Tag: New Books in Science

David P. Barash, “Through a Glass Brightly: Using Science to See Our Species as We Really Are” (Oxford UP, 2018)

Carrie Lynn Evans , November 13th, 2018


Human beings have long seen themselves as the center of the universe, as specially-created creatures who are anointed as above and beyond the natural world. Professor and noted…


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Peter Harries-Jones, “Upside-Down Gods: Gregory Bateson’s World of Difference” (Fordham UP, 2016)

Tom Scholte , October 4th, 2018


The work of polymath Gregory Bateson has long been the road to cybernetics travelled by those approaching this trans-disciplinary field from the direction of the social sciences and…


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S. Hayes and D. S. Wilson, “Evolution and Contextual Behavioral Science: An Integrated Framework for Understanding, Predicting, and Influencing Human Behavior” (Context Press, 2018)

Debbie Sorensen , September 27th, 2018


Evolution science and behavioral science both have strong theories that can help us understand humans in context, and yet, until now, the two fields have been mostly separate….


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Sophia Roosth, “Synthetic: How Life Got Made” (U Chicago Press, 2017)

Carla Nappi , May 13th, 2017


Sophia Roosth‘s wonderful new book follows researchers clustered around MIT beginning in 2003 who named themselves synthetic biologists. A historically informed anthropological analysis based on… Visit New Books…


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Lisa Messeri, “Placing Outer Space: An Earthly Ethnography of Other Worlds” (Duke UP, 2016)

Carla Nappi , May 4th, 2017


What kind of object is a planet? Lisa Messeri‘s new book asks and addressed this question in a fascinating ethnography that explores how scientific practices transform planets into…


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Kathleen McAuliffe, “This is Your Brain on Parasites: How Tiny Creatures Manipulate Our Behavior and Shape Society” (Mariner Books, 2017)

Nivedita Kar , March 21st, 2017


Kathleen McAuliffe‘s This is Your Brain on Parasites: How Tiny Creatures Manipulate Our Behavior and Shape Society (Mariner Books, 2017) unveils the world of parasites. From the influence…


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Kenneth Schaffner, “Behaving: What’s Genetic, What’s Not, and Why Should We Care?” (Oxford UP, 2016)

Carrie Figdor , September 15th, 2016


In the genes vs. environment debate, it is widely accepted that what we do, who we are, and what mental illnesses we are at risk for result from…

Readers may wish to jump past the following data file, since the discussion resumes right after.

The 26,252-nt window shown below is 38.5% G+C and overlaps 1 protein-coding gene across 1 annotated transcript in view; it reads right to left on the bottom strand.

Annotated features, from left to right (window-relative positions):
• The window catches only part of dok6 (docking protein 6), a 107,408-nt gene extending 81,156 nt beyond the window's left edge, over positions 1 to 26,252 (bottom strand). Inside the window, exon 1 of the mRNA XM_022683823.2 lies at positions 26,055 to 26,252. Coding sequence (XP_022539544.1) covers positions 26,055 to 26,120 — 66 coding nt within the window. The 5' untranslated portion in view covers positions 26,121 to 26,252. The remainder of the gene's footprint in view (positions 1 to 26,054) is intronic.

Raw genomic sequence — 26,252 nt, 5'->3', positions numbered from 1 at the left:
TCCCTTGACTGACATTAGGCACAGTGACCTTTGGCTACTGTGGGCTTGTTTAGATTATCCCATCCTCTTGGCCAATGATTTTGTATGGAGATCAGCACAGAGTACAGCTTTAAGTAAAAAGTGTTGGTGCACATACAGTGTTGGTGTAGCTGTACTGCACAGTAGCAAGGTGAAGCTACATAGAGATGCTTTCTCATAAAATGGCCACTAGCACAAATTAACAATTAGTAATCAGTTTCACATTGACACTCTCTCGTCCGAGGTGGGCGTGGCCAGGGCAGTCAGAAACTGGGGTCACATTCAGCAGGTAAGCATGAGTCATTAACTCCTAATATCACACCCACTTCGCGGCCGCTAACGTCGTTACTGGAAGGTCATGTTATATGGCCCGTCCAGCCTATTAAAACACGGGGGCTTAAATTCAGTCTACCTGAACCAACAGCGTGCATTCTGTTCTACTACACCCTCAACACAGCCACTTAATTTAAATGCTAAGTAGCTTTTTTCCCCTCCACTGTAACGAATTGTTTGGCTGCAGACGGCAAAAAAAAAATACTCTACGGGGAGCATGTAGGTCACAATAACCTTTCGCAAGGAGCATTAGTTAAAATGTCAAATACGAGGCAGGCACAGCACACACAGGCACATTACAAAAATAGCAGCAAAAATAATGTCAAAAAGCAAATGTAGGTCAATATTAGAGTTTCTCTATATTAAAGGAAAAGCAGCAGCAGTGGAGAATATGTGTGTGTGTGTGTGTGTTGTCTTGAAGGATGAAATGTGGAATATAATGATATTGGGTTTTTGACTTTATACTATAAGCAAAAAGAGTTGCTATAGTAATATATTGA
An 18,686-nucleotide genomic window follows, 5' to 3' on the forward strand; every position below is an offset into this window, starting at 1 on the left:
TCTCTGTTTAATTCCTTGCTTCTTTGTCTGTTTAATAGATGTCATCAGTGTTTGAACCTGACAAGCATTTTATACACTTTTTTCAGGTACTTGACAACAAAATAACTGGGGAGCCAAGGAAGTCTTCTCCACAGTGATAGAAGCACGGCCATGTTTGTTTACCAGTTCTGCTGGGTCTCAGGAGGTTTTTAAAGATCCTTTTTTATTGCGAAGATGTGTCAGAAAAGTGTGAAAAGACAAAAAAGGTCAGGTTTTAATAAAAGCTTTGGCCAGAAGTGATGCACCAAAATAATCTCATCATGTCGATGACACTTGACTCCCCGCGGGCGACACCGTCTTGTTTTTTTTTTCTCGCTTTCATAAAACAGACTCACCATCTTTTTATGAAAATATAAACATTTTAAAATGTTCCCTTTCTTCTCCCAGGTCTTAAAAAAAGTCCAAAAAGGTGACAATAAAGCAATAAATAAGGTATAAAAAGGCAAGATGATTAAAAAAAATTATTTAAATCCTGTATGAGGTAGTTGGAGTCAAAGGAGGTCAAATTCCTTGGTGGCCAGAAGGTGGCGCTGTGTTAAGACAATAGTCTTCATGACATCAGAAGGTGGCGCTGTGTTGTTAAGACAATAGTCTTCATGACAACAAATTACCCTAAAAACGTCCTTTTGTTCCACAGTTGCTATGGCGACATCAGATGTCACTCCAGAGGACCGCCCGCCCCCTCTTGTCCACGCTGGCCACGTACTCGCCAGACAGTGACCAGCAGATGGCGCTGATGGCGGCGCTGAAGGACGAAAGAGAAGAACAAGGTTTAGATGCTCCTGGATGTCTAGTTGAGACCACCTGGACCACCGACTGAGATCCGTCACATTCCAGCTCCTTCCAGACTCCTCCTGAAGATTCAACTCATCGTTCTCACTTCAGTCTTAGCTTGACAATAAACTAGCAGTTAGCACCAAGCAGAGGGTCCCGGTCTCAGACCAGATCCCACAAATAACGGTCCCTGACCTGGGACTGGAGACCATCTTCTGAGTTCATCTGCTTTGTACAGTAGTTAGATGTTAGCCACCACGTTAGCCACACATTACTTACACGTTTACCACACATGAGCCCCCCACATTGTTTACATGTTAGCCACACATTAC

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Michael F. Robinson, “The Lost White Tribe: Explorers, Scientists, and the Theory that Changed a Continent” (Oxford UP, 2016)

Carla Nappi , June 3rd, 2016


Michael F. Robinson‘s new book is such a pleasure to read, I cant even. It’s not just because you get to say Gambaragara over and over again if…


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Eric Dietrich, “Excellent Beauty: The Naturalness of Religion and the Unnaturalness of the World” (Columbia UP, )

Carrie Figdor , April 15th, 2016


Although there are many deep criticisms of a scientific view of humanity and the world, a persistent theme is that the scientific worldview eliminates mystery, and in particular,…


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Natasha Myers, “Rendering Life Molecular: Models, Modelers, and Excitable Matter” (Duke UP, 2015)

Carla Nappi , December 21st, 2015


After reading Natasha Myers’s new book, the world begins to dance in new ways. Rendering Life Molecular: Models, Modelers, and Excitable Matter (Duke University Press, 2015) is a sensory ethnogr……


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Kim TallBear, “Native American DNA: Tribal Belonging and the False Promise of Genetic Science” (University of Minnesota Press, 2013)

Marshall Poe , November 23rd, 2013


Is genetic testing a new national obsession? From reality TV shows to the wild proliferation of home testing kits, there’s ample evidence it might just be. And among…


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Helen Longino, “Studying Human Behavior: How Scientists Investigate Aggression and Sexuality” (University of Chicago Press, 2013)

Carrie Figdor , May 15th, 2013


What explains human behavior? It is standard to consider answers from the perspective of a dichotomy between nature and nurture, with most researchers today in agreement that it…


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Marlene Zuk, “Paleofantasy: What Evolution Really Tells Us about Sex, Diet, and How We Live” (Norton, 2013)

Marshall Poe , April 22nd, 2013


The Hebrews called it “Eden.” The Greeks and Romans called it the “Golden Age.” The philosophes–or Rousseau at least–called it the “State of Nature.” Marx and Engels called…


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Ann Fabian, “The Skull Collectors: Race, Science and America’s Unburied Dead” (University of Chicago, 2010)

Marshall Poe , December 17th, 2010


What should we study? The eighteenth-century luminary and poet Alexander Pope had this to say on the subject: “Know then thyself, presume not God to scan; The proper…


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